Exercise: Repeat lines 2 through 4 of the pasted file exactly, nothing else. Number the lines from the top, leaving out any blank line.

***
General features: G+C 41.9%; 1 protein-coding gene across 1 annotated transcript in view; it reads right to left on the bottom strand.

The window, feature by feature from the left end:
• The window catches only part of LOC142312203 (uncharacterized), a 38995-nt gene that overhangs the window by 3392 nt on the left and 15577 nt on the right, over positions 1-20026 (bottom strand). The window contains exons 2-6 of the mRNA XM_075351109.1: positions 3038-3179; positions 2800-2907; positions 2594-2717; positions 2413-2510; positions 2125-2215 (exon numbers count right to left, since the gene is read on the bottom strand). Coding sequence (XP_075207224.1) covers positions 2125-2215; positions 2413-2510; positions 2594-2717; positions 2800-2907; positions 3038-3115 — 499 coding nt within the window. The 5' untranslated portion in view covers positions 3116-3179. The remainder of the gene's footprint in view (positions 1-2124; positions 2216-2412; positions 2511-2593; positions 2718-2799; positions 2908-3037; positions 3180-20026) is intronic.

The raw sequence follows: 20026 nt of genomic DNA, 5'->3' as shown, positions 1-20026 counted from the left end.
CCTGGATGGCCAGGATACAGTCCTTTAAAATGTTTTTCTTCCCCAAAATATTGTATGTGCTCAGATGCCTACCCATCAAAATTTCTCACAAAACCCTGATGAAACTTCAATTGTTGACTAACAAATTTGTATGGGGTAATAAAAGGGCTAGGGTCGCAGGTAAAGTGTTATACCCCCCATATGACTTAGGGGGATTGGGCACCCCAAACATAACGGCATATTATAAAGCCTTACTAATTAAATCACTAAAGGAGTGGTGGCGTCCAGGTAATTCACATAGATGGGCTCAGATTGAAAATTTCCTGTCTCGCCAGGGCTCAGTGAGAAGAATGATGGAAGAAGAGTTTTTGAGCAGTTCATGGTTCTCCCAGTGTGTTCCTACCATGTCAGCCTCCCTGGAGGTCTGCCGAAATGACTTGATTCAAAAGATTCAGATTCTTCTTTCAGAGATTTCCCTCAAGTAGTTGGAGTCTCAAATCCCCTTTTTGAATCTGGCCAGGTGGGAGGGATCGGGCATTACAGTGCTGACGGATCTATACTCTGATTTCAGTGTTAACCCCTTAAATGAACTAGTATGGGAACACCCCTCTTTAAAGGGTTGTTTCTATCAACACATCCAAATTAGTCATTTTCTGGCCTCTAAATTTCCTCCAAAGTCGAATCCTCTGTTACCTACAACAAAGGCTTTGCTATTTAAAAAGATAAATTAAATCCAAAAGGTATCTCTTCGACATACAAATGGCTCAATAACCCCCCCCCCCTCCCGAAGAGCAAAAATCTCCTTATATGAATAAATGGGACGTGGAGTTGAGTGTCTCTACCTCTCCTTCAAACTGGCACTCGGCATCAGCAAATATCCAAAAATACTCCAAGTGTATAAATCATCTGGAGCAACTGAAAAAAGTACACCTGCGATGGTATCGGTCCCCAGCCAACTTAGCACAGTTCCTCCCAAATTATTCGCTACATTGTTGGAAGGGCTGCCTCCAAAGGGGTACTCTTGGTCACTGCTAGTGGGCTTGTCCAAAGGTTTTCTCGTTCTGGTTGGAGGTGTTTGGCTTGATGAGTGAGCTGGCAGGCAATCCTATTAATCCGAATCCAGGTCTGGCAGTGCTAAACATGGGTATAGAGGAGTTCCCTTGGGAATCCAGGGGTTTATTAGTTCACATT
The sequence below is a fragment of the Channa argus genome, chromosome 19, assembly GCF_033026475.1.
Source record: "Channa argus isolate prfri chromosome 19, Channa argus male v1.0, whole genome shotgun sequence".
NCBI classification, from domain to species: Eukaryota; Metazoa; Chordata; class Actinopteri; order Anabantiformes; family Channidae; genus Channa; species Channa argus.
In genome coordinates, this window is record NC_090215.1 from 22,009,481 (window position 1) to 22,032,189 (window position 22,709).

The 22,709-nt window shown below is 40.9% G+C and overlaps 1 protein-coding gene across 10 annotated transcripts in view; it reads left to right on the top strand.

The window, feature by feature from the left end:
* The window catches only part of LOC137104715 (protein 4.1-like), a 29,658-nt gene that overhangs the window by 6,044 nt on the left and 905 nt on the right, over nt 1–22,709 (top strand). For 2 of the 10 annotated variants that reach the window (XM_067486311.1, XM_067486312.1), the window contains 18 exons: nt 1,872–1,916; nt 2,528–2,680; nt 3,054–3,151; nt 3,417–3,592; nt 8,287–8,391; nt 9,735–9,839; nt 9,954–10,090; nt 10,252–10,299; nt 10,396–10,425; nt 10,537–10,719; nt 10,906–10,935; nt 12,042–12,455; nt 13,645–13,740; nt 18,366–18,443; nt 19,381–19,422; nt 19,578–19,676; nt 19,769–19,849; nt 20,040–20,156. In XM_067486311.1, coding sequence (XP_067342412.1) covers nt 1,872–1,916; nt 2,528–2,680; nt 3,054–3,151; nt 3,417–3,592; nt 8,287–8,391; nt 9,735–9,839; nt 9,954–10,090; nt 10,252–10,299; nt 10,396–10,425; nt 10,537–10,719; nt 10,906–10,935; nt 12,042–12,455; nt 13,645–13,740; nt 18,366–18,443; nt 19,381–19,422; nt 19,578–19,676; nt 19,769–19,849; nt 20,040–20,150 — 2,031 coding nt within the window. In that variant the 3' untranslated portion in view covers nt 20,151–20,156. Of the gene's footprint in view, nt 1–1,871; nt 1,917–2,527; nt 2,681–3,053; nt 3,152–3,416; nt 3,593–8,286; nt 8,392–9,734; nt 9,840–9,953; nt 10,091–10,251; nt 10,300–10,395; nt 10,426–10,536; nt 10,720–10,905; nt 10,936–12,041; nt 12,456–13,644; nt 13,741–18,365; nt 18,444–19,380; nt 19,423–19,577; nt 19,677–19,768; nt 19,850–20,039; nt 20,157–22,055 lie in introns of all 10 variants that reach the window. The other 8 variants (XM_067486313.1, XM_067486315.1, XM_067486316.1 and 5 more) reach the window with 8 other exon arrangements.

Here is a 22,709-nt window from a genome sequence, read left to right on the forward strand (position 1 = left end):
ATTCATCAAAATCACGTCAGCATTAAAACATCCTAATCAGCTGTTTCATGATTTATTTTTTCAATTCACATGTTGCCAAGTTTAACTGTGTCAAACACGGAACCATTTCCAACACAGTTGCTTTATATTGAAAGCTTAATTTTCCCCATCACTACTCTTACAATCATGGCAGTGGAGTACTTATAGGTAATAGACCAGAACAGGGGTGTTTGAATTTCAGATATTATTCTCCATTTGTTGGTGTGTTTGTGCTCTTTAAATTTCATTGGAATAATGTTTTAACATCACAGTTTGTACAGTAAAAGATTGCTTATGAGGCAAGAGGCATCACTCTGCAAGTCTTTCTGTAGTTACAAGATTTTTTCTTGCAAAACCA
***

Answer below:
The window, feature by feature from the left end:
• The window catches only part of LOC142312203 (uncharacterized), a 38995-nt gene that overhangs the window by 3392 nt on the left and 15577 nt on the right, over positions 1-20026 (bottom strand). The window contains exons 2-6 of the mRNA XM_075351109.1: positions 3038-3179; positions 2800-2907; positions 2594-2717; positions 2413-2510; positions 2125-2215 (exon numbers count right to left, since the gene is read on the bottom strand). Coding sequence (XP_075207224.1) covers positions 2125-2215; positions 2413-2510; positions 2594-2717; positions 2800-2907; positions 3038-3115 — 499 coding nt within the window. The 5' untranslated portion in view covers positions 3116-3179. The remainder of the gene's footprint in view (positions 1-2124; positions 2216-2412; positions 2511-2593; positions 2718-2799; positions 2908-3037; positions 3180-20026) is intronic.

The raw sequence follows: 20026 nt of genomic DNA, 5'->3' as shown, positions 1-20026 counted from the left end.